New York state police identified the suspected attacker as Hadi Matar, 24, adding the motive for the stabbing remains unclear. He was detained in the immediate aftermath.

Law enforcement officers detain a person outside the Chautauqua Institution after author Salman Rushdie was stabbed at the facility, in Chautauqua, New York, August 12, 2022. (Charles Fox via AP)

Commentators pointed to a Facebook account belonging to a man named Hadi Matar littered with images of the Iranian leadership which was deactivated in the hours after the attack. There was no immediate confirmation it belonged to the attacker.

A source close to the investigation told NBC News that Matar “is sympathetic to Shia extremism and Islamic Revolutionary Guard Corps (IRGC) causes” even if as yet there was no evidence of a definite link to the key Iranian security force.

“This is the real Islamic Republic; you negotiate with such a regime and allow its supporters and lobbyists into your society. Can you understand how we feel as this regime’s hostages?” freedom of expression activist Hossein Ronaghi, one of the most outspoken critics of the leadership inside the country, tweeted in response to the attack.

‘Never backed off’

Iran’s actions are also under intense scrutiny in the United States where Tehran has in the last weeks faced accusations of seeking to assassinate former US national security advisor John Bolton and the US-based Iranian dissident Masih Alinejad.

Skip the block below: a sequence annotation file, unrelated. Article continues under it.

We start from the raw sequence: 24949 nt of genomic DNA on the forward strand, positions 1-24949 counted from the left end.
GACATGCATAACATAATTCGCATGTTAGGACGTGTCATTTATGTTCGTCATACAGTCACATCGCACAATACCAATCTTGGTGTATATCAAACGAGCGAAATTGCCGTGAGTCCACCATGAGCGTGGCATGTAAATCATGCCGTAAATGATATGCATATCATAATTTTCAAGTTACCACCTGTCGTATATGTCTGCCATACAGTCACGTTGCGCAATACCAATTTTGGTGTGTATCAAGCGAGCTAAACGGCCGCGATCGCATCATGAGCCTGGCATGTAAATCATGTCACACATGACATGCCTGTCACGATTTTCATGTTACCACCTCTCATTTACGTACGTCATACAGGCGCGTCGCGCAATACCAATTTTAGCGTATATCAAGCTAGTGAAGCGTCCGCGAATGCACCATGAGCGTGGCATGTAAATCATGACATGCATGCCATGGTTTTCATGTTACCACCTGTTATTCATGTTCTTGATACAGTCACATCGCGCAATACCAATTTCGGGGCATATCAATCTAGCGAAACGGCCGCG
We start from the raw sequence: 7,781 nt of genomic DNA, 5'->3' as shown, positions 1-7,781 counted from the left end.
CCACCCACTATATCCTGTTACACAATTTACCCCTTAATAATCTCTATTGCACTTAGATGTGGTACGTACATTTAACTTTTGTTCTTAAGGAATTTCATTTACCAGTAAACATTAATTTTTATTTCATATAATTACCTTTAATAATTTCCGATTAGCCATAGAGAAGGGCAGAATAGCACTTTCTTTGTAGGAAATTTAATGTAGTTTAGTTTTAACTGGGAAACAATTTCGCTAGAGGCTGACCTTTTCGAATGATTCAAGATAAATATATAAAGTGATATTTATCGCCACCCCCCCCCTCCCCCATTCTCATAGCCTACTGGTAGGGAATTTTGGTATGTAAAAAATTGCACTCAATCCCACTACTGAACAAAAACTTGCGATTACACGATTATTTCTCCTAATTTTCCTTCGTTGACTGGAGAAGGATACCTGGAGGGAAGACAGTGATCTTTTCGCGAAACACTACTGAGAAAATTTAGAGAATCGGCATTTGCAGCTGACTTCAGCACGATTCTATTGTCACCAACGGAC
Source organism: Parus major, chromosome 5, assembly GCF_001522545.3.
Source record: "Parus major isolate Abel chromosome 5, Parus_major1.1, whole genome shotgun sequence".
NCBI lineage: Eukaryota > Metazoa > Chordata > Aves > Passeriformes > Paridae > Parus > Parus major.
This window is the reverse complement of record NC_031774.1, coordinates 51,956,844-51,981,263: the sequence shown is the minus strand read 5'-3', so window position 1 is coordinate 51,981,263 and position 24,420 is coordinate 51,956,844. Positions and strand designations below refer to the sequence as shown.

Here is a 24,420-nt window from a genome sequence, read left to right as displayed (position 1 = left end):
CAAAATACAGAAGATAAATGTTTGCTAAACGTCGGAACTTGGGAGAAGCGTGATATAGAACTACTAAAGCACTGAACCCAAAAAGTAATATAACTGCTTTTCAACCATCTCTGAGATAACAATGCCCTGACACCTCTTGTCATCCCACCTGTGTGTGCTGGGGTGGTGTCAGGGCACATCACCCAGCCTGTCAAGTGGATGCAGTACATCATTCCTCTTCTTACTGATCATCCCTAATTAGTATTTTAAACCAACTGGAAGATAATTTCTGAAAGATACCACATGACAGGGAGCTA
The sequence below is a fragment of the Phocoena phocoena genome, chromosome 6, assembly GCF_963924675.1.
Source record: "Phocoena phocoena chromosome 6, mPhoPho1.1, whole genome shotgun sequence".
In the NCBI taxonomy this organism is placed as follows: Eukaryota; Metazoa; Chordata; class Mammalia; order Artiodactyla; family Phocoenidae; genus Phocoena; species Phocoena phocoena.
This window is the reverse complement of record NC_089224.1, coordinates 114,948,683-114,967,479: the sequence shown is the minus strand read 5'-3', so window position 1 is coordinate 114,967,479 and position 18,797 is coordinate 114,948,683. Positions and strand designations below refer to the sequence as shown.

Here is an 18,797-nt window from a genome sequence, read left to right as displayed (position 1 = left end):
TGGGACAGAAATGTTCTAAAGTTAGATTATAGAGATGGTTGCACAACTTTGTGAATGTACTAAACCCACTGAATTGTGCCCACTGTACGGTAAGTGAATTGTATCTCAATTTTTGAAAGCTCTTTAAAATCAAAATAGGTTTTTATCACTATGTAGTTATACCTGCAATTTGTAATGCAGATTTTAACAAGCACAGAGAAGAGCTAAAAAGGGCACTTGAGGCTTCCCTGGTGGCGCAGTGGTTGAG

The Islamic Republic has a record throughout its history of seeking to eliminate opponents outside its borders and is now accused also of attempting to abduct foreign-based dissidents and haul them back to Iran for trial and possible execution.

Alinejad, who was previously the target of a plot to abduct her from New York by speedboat back to Iran via Venezuela, is now in a safe house after a man with an AK-47 was found outside her residence.

“There’s been a fatwa on Salman Rushdie from Khomeini since 1989 and the Islamic Republic of Iran never backed off the fatwa. @khamenei_ir repeated it on Twitter as well. Now Islamic Republic promoters are praising the assassination and threaten me with the same fate as Salman Rushdie,” said Alinejad.

In this file photo taken on April 7, 2016, journalist Masih Alinejad speaks onstage at the 7th Annual Women In The World Summit at the Lincoln Center in New York City. (Jemal Countess/Getty Images North America/AFP)

In its news report about the attack, the official IRNA news agency described Rushdie as the “apostate author” of “The Satanic Verses” and recalled the fatwa.

The daily Kayhan, whose editor is appointed by Khamenei, hailed the attacker as “this courageous and duty-conscious man… who tore the neck of the enemy of God with a knife.”

Iranian authorities have yet to make any official comment. Mohammad Marandi, an adviser to Iran’s nuclear negotiating team, wrote on Twitter that while he would “won’t be shedding tears” for Rushdie, the timing was “odd” at a critical moment in the nuclear crisis.